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  • Writer's pictureMike Roberts

You Can Build Your Own Fence

With the right materials, a little geometry and plenty of gritty work, you can build your own fence. You’ll not only end up with the protection or privacy you need, but you’ll feel the satisfaction of a successful DIY project. Let’s get building.

Fencing basics

If you’re building a property line fence, you must build to specifications from an official survey.

All fences should be solid and sturdy, but different circumstances affect the materials used and how stout the design needs to be. Deed restrictions and/or HOA rules for your neighborhood may set the materials you’re allowed to use. If you are building a fence on a rural property, you’ll likely have your choice of materials.

You should build property line fencing with solid materials and installation. A fence around a garden can be a little less fortified.

Measure the size and shape

Begin your fence construction by thinking through what type of fence you want. For example, do you want a wire grid fence as a boundary against livestock or wildlife on rural property? Or perhaps you want a neighborhood fence with wooden pickets for privacy. Then sketch out the fence’s boundaries, shape, height and position of gates. Armed with your purpose and measurements, you can begin pricing materials.

Once you have what you need, mark off your site with stakes driven down at corners and where your posts will be. Run string from stake to stake.

You cannot rely entirely on sight lining to mark off the perimeter. Remember, you can draw a straight line between any two points. But are your sides at 90-degree angles to one another? For that, high school geometry finally pays off. Here’s how to set square corners.

  • On two perpendicular sides that intersect at the corner, measure three feet along one line from the corner, then four feet along the other line from the corner.

  • Next, measure the diagonal length from the three-foot mark on one line to the four-foot mark on the other. You are measuring the diagonal line of a right triangle. That diagonal distance should be five feet.

  • If the diagonal line is not five feet long, your corner is not square. Adjust one or both sidelines until you achieve the five-foot diagonal line length.

  • Repeat this procedure on the diagonally opposite corner of your fence design area.

Setting fence posts

Whatever type of fence you build, strong anchor posts are fundamental. Four-inch by four-inch square or round posts made of treated wood will strengthen the fence. These posts are the bulwark for holding up the whole fence.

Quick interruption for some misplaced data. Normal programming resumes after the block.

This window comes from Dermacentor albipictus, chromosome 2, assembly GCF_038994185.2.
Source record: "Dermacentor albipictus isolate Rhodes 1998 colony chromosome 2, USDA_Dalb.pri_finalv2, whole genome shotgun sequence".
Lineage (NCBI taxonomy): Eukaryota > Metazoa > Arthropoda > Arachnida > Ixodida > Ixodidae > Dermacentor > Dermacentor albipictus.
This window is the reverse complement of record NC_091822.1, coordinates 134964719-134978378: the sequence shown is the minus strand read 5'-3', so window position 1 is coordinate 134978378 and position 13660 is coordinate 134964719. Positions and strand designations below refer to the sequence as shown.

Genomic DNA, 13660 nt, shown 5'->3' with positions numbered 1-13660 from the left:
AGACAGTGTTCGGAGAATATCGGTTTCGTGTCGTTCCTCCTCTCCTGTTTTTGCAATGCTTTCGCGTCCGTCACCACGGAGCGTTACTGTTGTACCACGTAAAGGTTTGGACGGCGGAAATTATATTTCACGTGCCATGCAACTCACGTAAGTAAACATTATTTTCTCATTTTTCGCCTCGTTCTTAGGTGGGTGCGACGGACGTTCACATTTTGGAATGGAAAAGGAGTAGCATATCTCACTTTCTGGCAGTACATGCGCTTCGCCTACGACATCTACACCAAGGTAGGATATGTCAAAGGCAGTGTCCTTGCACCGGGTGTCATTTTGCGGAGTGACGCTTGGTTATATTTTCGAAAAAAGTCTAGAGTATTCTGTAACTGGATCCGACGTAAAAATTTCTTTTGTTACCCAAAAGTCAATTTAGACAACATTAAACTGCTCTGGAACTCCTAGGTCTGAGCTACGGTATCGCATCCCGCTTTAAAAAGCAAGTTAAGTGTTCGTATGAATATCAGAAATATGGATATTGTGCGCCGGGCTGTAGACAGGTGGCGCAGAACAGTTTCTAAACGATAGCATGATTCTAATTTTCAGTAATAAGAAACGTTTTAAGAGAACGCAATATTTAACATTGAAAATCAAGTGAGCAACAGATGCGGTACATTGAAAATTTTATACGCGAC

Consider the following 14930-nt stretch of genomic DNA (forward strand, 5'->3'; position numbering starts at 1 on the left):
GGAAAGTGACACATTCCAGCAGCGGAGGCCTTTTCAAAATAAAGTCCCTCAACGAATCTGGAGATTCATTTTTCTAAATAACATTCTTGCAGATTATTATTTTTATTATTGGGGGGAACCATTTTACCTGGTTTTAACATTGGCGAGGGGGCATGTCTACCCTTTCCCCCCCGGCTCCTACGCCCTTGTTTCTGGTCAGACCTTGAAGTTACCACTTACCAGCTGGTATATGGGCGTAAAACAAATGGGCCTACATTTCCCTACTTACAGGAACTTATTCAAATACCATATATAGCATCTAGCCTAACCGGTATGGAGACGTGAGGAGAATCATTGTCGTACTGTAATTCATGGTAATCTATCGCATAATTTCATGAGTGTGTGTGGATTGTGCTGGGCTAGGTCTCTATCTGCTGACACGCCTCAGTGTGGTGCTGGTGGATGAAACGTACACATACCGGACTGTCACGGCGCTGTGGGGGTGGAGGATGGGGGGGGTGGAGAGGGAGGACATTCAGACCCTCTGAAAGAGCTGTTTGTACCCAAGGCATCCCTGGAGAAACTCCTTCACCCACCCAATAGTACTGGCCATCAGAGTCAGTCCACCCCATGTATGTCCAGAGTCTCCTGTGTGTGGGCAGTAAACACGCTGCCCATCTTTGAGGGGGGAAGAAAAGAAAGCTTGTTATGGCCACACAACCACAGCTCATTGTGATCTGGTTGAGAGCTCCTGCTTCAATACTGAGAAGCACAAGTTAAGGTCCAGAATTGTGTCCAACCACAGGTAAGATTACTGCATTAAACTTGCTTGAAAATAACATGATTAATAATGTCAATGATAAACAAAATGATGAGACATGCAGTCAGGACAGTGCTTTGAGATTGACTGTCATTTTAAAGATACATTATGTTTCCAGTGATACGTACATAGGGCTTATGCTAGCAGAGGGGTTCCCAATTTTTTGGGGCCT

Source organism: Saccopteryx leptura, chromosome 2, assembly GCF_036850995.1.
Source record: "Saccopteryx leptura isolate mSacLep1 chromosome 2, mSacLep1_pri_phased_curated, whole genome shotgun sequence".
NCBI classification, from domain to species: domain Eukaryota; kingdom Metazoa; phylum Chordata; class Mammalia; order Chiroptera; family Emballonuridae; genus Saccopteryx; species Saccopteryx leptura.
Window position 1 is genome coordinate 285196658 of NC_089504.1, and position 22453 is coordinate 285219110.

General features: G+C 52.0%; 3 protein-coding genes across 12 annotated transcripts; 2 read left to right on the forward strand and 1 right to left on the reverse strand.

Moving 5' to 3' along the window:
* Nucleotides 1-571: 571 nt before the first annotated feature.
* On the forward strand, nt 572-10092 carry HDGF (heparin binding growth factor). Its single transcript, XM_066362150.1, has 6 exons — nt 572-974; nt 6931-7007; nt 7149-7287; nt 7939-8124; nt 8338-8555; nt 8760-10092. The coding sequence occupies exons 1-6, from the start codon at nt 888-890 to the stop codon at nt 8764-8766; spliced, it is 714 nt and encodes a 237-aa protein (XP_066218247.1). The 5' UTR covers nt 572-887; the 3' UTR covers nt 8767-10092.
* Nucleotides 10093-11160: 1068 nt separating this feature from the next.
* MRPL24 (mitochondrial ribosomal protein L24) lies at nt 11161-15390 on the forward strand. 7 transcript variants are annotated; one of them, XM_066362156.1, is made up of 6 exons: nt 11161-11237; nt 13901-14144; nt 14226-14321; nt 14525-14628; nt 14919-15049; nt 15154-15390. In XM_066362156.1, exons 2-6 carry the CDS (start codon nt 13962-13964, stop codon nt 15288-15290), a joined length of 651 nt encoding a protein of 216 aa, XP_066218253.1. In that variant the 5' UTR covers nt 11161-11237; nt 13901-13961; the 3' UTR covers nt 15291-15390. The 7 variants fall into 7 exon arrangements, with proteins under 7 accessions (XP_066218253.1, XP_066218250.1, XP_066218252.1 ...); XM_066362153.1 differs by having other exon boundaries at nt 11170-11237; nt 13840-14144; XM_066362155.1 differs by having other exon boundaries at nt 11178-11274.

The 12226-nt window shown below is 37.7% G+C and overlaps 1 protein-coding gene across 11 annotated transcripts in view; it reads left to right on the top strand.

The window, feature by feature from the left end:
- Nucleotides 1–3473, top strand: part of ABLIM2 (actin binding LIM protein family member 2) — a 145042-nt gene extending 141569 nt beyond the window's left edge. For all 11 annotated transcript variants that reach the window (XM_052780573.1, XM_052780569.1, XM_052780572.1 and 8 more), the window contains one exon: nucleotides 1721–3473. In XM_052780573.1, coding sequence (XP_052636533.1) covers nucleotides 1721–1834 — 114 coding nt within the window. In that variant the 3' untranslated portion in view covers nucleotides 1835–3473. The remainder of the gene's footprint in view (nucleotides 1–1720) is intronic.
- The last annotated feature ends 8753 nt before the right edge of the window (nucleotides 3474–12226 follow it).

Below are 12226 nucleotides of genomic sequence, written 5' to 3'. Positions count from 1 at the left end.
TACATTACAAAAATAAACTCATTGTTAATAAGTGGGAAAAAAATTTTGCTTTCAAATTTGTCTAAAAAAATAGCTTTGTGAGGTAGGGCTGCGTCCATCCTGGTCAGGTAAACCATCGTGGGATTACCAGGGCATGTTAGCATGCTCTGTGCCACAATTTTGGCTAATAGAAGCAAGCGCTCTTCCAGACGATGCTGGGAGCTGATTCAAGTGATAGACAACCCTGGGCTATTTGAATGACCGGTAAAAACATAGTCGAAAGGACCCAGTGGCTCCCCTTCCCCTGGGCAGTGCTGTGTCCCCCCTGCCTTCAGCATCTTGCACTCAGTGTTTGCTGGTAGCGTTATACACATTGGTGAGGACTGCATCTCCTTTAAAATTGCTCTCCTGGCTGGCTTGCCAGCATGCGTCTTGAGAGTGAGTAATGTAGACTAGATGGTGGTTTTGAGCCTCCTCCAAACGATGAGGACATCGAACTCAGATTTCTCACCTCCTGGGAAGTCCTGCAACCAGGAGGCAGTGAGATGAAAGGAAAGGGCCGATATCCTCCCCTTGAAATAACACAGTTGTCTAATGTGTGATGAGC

You can anchor your posts into the ground two ways.

  • If you plan to cement the posts into the ground, dig down 18 inches if the posts are six feet long.

  • If you are not using cement but instead will set the post and tamp down the dirt around it, dig two feet down. After setting and aligning the post, use a heavy steel breaker bar with a round tamping tool on one end to do the tamping. Pack the soil thoroughly.

Posts generally should be spaced eight feet apart. If you are building a wooden privacy fence, all posts will be wood with two cross pieces, high and low, and pickets side by side. If you are building a wire metal fence, you can place steel t-posts every four to six feet between the wooden posts. You will drive these posts into the ground without digging a hole first by using a heavy steel sleeve driver to pound the posts two feet deep. Then run a string tautly around the outside perimeter. You will plant interim posts against that string to keep your posts aligned.

You should check all posts for straightness with a level held against the post on two perpendicular sides. Do this early in the setting of the posts and keep rechecking until the post is secure and immovable.

Attaching the fencing material

If you are building a privacy fence, attach your horizontal rails, top and bottom, level and end to end, spanning the posts. Then, attach pickets side by side to fill in the fence. Use wood deck screws and a power driver, not nails, which will work their way loose over time. Check with a level across the top of the pickets as you go to keep them all at the same height.

If you are building a welded wire grid fence, hammer in heavy fence staples to attach at the starting post, usually a corner. You must pull the wire grid tight between each post and keep it level. You’ll find that pulling with your hands alone is tough. It’s best to have a ratchet “come along” strapped to two-by-four lumber attached vertically as a sandwich to the fence grid to pull the fence material taut and evenly as you progress from post to post.

Keeping wildlife out

To keep deer out of a welded wire grid fence, build it at least six-and-a-half feet high. Deer will not try to jump a five- to six-foot privacy fence. Raccoons, squirrels, foxes and possums can climb any fence you put up.

Skunks, coyotes and armadillos can dig under a fence. If you need to keep them out, trench below the fence bottom. Then either bury your fence eight or more inches below ground or fill the trench with heavy stones or blocks.

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